Adeline's marriage was not happy. Byron was a workaholic who neglected his wife and children. He also had affairs with other women and abused Adeline verbally and physically. Adeline endured his mistreatment for the sake of her children and her career. She became a successful anesthesiologist and a professor at UCLA Medical Center.
Adeline's relationship with her father and Niang remained strained and distant. They rarely contacted her or visited her in America. They also disinherited her from their wills, leaving all their money and properties to their favored children and grandchildren. Adeline tried to appeal to their sense of justice and fairness, but they ignored or rejected her pleas.
Adeline's relationship with her siblings was also complicated and conflicted. Some of them were supportive and friendly, while others were hostile and jealous. They often fought over their parents' inheritance and their family history. Adeline felt alienated and betrayed by some of them, especially by Lydia, who sided with Niang against her.
Adeline's life took a positive turn in 1981, when she divorced Byron and married Robert Mah, a tax attorney who loved and respected her. She also published her first book, Chinese Cinderella, a children's version of her memoir. She received positive feedback and recognition from readers and critics. She also reconnected with some of her family members who apologized or reconciled with her before they died.
Analysis of the book
Themes and messages
Falling Leaves is a memoir that explores several themes and messages that are relevant and universal to readers of different backgrounds and cultures. Some of these themes and messages are:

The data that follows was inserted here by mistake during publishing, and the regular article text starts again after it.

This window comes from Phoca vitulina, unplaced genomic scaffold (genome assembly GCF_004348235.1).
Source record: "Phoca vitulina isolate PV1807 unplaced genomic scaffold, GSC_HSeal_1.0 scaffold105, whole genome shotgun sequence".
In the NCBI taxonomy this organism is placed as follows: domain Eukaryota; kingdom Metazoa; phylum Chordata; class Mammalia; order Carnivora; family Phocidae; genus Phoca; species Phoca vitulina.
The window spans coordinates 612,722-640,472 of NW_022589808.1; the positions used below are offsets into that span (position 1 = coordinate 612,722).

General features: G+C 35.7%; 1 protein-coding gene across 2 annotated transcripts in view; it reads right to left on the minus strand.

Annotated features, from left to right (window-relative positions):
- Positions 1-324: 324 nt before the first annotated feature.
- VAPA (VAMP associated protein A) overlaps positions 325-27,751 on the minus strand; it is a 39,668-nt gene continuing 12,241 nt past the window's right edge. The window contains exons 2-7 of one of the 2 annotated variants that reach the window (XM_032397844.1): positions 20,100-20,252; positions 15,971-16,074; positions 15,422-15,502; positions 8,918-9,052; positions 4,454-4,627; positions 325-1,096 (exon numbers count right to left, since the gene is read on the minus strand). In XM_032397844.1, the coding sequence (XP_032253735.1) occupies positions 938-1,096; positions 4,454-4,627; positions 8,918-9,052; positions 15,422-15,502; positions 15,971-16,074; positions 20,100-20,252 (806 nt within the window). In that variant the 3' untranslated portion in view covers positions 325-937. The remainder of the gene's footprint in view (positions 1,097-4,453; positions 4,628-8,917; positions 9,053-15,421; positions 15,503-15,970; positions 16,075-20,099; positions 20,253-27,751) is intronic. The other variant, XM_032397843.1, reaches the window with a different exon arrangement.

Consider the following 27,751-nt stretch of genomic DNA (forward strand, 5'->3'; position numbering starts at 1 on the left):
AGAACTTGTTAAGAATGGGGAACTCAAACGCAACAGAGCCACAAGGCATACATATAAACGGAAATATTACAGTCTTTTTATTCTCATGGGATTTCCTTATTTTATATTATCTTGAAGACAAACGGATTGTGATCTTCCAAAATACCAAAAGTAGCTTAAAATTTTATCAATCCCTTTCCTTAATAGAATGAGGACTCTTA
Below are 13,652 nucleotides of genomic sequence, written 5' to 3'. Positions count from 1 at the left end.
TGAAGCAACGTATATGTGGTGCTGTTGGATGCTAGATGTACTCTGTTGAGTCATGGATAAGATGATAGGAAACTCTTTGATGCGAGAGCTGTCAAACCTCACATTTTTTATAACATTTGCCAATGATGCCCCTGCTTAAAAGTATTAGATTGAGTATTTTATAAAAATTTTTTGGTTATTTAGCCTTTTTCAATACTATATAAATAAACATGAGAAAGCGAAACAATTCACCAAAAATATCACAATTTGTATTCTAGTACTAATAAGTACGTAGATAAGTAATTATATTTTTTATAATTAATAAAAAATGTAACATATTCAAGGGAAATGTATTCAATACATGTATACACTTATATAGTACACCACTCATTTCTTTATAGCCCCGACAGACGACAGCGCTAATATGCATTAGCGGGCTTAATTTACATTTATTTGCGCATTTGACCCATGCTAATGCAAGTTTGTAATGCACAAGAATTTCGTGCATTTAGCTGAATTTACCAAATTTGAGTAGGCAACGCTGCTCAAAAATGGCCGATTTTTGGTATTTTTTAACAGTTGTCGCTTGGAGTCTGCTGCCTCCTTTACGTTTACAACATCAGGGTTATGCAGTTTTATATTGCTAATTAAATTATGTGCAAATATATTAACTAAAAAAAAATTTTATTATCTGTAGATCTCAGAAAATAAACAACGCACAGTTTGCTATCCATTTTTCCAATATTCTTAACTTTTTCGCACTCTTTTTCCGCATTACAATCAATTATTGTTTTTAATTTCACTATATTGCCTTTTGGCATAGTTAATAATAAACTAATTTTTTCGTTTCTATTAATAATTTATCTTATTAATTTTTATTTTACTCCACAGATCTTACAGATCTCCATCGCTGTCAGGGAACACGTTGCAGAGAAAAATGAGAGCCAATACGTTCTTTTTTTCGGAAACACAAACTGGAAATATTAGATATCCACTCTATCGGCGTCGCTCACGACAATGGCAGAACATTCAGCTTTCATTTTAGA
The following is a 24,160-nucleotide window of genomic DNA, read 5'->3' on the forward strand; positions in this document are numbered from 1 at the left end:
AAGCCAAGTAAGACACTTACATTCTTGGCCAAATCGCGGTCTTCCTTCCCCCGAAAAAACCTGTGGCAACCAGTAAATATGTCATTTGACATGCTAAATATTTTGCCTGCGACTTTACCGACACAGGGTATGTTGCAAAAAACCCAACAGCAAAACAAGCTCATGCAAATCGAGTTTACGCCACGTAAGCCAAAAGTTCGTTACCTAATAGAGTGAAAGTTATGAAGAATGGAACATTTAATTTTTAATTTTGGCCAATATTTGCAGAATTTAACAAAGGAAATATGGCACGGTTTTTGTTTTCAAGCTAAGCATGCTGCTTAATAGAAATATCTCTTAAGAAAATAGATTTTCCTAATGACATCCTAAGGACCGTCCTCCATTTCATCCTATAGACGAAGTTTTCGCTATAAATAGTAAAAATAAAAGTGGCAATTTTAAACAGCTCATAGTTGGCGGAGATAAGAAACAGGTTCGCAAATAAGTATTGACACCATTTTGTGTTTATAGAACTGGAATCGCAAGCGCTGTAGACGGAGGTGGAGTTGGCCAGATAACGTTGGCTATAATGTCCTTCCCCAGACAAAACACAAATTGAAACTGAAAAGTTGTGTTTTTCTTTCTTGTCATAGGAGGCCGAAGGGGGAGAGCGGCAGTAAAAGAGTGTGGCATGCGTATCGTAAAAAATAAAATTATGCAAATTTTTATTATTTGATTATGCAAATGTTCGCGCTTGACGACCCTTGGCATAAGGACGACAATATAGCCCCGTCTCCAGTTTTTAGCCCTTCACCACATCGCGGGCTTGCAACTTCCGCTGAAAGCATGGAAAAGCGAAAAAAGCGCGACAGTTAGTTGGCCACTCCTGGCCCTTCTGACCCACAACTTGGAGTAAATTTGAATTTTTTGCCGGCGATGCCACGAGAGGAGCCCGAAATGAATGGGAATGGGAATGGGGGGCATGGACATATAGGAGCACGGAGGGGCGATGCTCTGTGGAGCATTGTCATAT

- The impact of family dynamics on personal identity: Adeline's memoir shows how her family shaped her sense of self-worth, self-esteem, self-confidence, self-expression and self-actualization. She was constantly told that she was worthless, unlovable, unwanted and unworthy by her father and stepmother, who favored their own children over her. She was also influenced by her siblings, who either supported or opposed her. She struggled to find her voice, her place and her purpose in her family and in the world. - The role of culture and tradition in shaping one's life: Adeline's memoir reflects the Chinese culture and tradition that governed her family and society. She was expected to obey, respect and honor her parents, elders and ancestors, regardless of their actions or attitudes. She was also bound by the Confucian values of filial piety, loyalty, harmony and hierarchy. She faced discrimination and prejudice as a female, a minority, a foreigner and an outsider. - The power of resilience and forgiveness in overcoming adversity: Adeline's memoir demonstrates how she overcame the challenges and difficulties that she faced in her life. She used her intelligence, education, talents, passions and dreams as tools to cope with her pain and suffering. She also used her faith, hope, love and compassion as weapons to fight against her anger, resentment, bitterness and hatred. She learned to forgive herself and others for their mistakes and flaws. Style and tone